After Being Brought Down to Earth, Louisville Face Tough Roster, Travel Issues in Portland

By: Justin McMullen
Posted: June 5, 2021

After weeks of punching above their weight in their inaugural season, Racing Louisville FC were finally delivered a knockout blow by way of a 5-0 drubbing in Cary, North Carolina last Friday. 

The Lavender were shut out by perennial NWSL powers North Carolina Courage in front of 3,902 home fans at WakeMed Soccer Park, in the first of a tough slate of matches as the NWSL regular season intensifies. 

“Tonight we got a good lesson on ruthlessness from the opposition,” said Louisville coach Christy Holly after the match. “We’ll take that. We’ll take those lessons on board.” 

Louisville trailed nearly the entire match. Abby Erceg put North Carolina ahead in the 7th minute, heading home a Carson Pickett corner kick. The Courage controlled most of the chances and dictated the run of play throughout the duration, cementing the result with a flurry of four goals in the final half hour. Louisville was outshot 28-6, and produced only one corner kick to North Carolina’s six. Racing keeper Michelle Betos made five saves in the loss. 

“I thought we played pretty well in the first half,” said vice captain Savannah McCaskill. “Obviously we gave up that set piece early but going into the second half. I think we lost our quality … It’s definitely a learning moment. It’s a young team, and we’re going to have to learn from these experiences”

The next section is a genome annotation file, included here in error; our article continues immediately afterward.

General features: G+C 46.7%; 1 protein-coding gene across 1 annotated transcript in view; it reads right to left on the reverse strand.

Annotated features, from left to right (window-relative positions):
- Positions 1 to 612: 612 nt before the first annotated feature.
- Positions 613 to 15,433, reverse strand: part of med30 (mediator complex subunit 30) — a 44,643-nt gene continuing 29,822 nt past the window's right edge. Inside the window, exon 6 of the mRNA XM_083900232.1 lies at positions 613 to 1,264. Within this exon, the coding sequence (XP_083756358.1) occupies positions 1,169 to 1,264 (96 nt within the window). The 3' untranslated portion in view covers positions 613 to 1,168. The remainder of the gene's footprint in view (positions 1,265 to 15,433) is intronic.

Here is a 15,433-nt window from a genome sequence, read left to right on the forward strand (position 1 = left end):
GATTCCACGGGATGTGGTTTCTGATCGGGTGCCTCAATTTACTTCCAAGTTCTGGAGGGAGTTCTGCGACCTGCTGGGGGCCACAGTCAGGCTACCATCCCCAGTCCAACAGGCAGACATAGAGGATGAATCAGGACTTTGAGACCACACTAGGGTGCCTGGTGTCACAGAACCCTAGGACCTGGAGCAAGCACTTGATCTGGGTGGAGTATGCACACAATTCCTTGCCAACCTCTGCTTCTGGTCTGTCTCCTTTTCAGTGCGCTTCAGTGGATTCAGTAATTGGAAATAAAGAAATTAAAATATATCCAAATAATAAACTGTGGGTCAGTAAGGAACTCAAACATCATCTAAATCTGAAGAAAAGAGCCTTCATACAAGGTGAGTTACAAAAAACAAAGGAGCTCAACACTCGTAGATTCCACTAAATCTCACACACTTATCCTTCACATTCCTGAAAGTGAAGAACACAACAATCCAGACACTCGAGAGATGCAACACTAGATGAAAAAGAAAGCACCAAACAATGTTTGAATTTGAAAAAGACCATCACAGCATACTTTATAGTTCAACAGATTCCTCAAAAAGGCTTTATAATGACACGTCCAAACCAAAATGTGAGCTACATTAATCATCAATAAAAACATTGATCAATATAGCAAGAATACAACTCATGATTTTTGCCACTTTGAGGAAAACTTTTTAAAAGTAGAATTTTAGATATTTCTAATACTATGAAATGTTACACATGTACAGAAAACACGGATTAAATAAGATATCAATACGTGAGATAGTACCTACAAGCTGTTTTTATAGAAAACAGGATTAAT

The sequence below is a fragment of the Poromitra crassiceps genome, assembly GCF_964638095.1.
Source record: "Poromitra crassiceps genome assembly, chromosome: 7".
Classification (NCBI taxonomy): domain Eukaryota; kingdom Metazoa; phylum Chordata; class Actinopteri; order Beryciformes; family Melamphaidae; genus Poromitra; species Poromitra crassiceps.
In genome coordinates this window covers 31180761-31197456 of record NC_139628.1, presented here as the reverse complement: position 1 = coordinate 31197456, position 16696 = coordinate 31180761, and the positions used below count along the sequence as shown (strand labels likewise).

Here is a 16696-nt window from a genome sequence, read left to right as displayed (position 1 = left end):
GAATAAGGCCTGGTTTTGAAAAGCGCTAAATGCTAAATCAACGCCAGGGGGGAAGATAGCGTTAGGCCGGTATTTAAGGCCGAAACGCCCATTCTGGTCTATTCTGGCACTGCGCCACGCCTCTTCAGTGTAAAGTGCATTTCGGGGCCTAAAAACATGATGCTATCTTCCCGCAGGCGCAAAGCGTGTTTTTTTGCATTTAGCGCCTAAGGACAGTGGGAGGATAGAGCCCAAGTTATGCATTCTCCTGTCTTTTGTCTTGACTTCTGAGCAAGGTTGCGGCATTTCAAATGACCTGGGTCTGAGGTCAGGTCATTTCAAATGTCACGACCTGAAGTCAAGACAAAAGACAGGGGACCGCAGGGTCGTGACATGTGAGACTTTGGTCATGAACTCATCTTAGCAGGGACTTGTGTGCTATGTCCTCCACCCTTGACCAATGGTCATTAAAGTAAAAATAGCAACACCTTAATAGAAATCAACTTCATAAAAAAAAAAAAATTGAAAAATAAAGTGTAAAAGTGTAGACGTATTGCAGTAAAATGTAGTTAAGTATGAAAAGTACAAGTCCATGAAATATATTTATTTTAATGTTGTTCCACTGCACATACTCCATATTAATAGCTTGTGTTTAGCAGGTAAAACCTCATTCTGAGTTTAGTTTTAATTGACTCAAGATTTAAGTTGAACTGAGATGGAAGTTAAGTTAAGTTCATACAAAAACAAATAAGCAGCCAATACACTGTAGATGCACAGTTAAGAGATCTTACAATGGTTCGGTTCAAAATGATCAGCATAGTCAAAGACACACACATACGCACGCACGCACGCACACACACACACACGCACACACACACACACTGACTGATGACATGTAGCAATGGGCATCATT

For North Carolina, it was a welcome return of form after a string of draws and losses that included the very welcome return of midfielder Sam Mewis. Mewis, the US international and ESPN’s no. 1 ranked player in the world, returned from a successful spell with English Super League side Manchester City. North Carolina’s most recent competitive win before Friday’s match came in April, grabbing a late winner to earn a 3-2 result against Louisville. With Mewis back in the fold and still boasting a strong roster including Brazilian superstar Debinha, who scored, North Carolina dominated the reverse fixture at home. 

“I think the effort is there, but I think as a whole we know Courage is one of the best teams in the league and one of the best teams in the world,” said defender Emily Fox. “Obviously it’s not fun, but I do think that losing, especially this way, is a huge learning opportunity.” 

Fox continued her hot run of form as a bright spot at her usual left outside back position for Racing on a tough night. “She brought a real good energy to the team,” said Holly. “She’s a fantastic young player and someone that’s really inquisitive and likes to know how she can become a better player. She gives us a fantastic outlet on the left, but we also give her a bit of freedom to come in the central areas, too.” 

The loss marked one of several tough opponents ahead on Racing’s schedule. Louisville will next face Portland Thorns FC, who currently sit third in the table with six out of a possible twelve points. The Thorns, coached by incoming Dutch national team manager Mark Parsons, have one of the league’s most experienced rosters, populated by several national team players across multiple countries. The team recently acquired midfielder Crystal Dunn, and have Lindsey Horan, Becky Sauerbrunn and Canada’s Christine Sinclair — the league’s third all-time leading scorer — in the clubhouse as well. Younger players Simone Charley, Rocky Rodriguez and Morgan Weaver have emerged as some of the NWSL’s best players at their defensive, midfield and forward positions, respectively, and US international Adrianna Franch holds the fort in goal.